Migraine affects about 10% of people and medical treatment is nowadays very successful. Optometrists can help detect and diagnose the condition, referring as appropriate. The lecture discusses controversial ideas, including the use of base in prism and Crookes alpha tints.
Visual stimuli (e.g., flicker, lighting, text) can be a trigger for some migraines. A recent randomised controlled trial is summarised. This found that precision tinted lenses, prescribed with the intuitive colorimeter, are an effective treatment for some cases. This research is summarised and its implications for the optometrist is discussed.
The optometrists' guide to providing eyecare for young children
Alternative title: Paediatric optometry
The reasons why children, from the age of 2 weeks old, can benefit from optometric care are summarised. The lecture also provides a clinical overview of techniques for assessing ocular health, visual acuity, refractive error, binocular function, and accommodation in infants and young children.
Review of recent research at the Institute of Optometry
A summary of recent research in subjects including orthoptics, contact lenses, dyslexia, nystagmus, visual fields, and migraine. Only studies which are relevant to practising optometrists are included, and a "practitioner-friendly" style is adopted, stressing clinical implications.
Monovision: when, how, & why
Monovision is still one of the most successful methods of correcting presbyopia with contact lenses, and studies of the success rate of monovision are discussed. Research on ocular dominance suggests that the traditional sighting method of determining the eye to have the reading lens is inappropriate and suggestions are made for a more meaningful approach. The effect of monovision on binocularity is reviewed and the orthoptic contraindications for monovision are listed. Clinico-legal precautions that are appropriate to monovision are also given.
Orthoptic indications for contact lenses
Binocular vision anomalies affect at least 5% of patients consulting optometrists. For many binocular anomalies, contact lenses are the best mode of refractive correction. These conditions are listed, with illustrative examples. Silicone hydrogels are having a major impact on the treatment of some orthoptic anomalies, particularly anisometropic amblyopia, and this is discussed.
Myopia control: the new frontier for optometry
For generations, optometrists have corrected refractive errors but have been largely impotent when it comes to trying to slow the progression of myopia. Like their patients, optometrists have been spectators who simply observe a patientís myopia progressing until nature eventually decides that enough is enough and the myopia stabilises. Recent research has changed this perspective and have led to what is nothing short of a paradigm shift in optometric thinking. Today, optometrists can counsel myopic children and their parents and explain to them that their myopia progression can be slowed by 30-50%. It is realistic to expect that, on average, a child who was destined to become a -6.00D myope could end up as a -4.00D myope. In the future, even greater degrees of myopia control may be possible. This lecture will describe the interventions available, both in spectacle and contact lens modalities, and will review the scientific evidence. Fitting guidelines will be given to help community optometrists to transform from practitioners who correct to those who treat.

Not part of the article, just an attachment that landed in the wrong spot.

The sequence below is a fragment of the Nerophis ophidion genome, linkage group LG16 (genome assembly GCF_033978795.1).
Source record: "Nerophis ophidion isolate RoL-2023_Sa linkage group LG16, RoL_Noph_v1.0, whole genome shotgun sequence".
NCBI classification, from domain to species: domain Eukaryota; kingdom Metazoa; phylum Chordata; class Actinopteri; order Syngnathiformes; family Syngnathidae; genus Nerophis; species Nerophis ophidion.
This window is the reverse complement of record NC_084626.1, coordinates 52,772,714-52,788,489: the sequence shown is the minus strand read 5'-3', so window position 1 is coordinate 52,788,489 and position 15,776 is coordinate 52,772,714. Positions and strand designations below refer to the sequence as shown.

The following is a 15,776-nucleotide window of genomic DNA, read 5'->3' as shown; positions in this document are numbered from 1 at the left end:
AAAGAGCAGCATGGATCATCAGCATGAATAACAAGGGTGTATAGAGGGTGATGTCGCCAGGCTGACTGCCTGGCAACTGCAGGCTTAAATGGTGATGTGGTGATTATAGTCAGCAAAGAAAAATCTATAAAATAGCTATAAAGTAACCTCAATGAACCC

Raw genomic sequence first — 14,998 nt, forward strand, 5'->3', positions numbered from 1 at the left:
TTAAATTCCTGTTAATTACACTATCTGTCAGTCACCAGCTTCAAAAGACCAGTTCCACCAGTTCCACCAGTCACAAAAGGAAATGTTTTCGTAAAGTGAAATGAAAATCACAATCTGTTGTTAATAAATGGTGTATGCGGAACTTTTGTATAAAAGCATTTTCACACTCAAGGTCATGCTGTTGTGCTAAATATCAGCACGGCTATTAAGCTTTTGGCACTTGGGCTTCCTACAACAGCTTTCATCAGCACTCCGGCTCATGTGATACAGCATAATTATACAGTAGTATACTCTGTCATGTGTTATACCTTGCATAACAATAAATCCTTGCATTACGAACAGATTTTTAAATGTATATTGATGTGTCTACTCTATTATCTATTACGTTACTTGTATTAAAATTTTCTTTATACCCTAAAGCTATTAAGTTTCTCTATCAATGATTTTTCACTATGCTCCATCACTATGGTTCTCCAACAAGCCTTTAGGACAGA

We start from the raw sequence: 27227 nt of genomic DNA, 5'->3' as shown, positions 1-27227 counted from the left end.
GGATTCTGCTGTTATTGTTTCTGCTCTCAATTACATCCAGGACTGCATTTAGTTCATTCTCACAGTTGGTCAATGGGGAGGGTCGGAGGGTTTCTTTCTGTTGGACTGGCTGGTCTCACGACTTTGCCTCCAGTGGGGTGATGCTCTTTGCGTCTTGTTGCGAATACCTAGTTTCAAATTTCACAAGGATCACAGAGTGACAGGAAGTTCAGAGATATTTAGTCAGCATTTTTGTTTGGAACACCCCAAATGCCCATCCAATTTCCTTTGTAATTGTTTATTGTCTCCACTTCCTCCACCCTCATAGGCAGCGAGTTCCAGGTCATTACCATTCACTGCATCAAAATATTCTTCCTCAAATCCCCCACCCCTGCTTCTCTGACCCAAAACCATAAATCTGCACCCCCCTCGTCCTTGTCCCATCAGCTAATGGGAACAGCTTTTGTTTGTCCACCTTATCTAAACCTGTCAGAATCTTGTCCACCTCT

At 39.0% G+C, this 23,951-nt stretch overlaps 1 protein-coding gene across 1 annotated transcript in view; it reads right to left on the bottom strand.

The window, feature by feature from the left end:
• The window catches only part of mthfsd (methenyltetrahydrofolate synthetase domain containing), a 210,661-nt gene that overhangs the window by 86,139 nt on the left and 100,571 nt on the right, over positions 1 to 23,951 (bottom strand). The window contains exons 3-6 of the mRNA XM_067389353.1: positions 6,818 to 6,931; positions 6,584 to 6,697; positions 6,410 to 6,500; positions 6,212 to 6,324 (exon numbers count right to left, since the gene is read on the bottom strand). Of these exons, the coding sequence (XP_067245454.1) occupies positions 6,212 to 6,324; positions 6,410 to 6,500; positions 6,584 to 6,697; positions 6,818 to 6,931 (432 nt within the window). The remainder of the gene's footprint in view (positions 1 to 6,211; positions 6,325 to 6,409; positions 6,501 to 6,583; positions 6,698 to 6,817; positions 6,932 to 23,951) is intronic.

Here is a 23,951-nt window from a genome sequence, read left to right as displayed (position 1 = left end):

Please note, the above are samples of lecture topics. Other subjects include hypnosis, PQE technique, diagnosing incomitancies, starting a practice, & practice development. Please ask for more details.
The fees below include preparation of the lecture, presentation (by powerpoint data projection when data projector available), and preparation of a handout.
full day:†††††††††††††† £672 plus VAT
half day:††††††††††††† £357 plus VAT
evening:†††††††††††††† £180 plus VAT† if London or Essex, £250 if within one hour of London, half day rate if further
per hour, if the student(s) can come to Brentwood, Essex.
The hourly rate is the same for one or more students, so it is most cost effective if a small group of students attend together and divide the cost between them.
1st class rail/air fare + taxi; or car at 40p per mile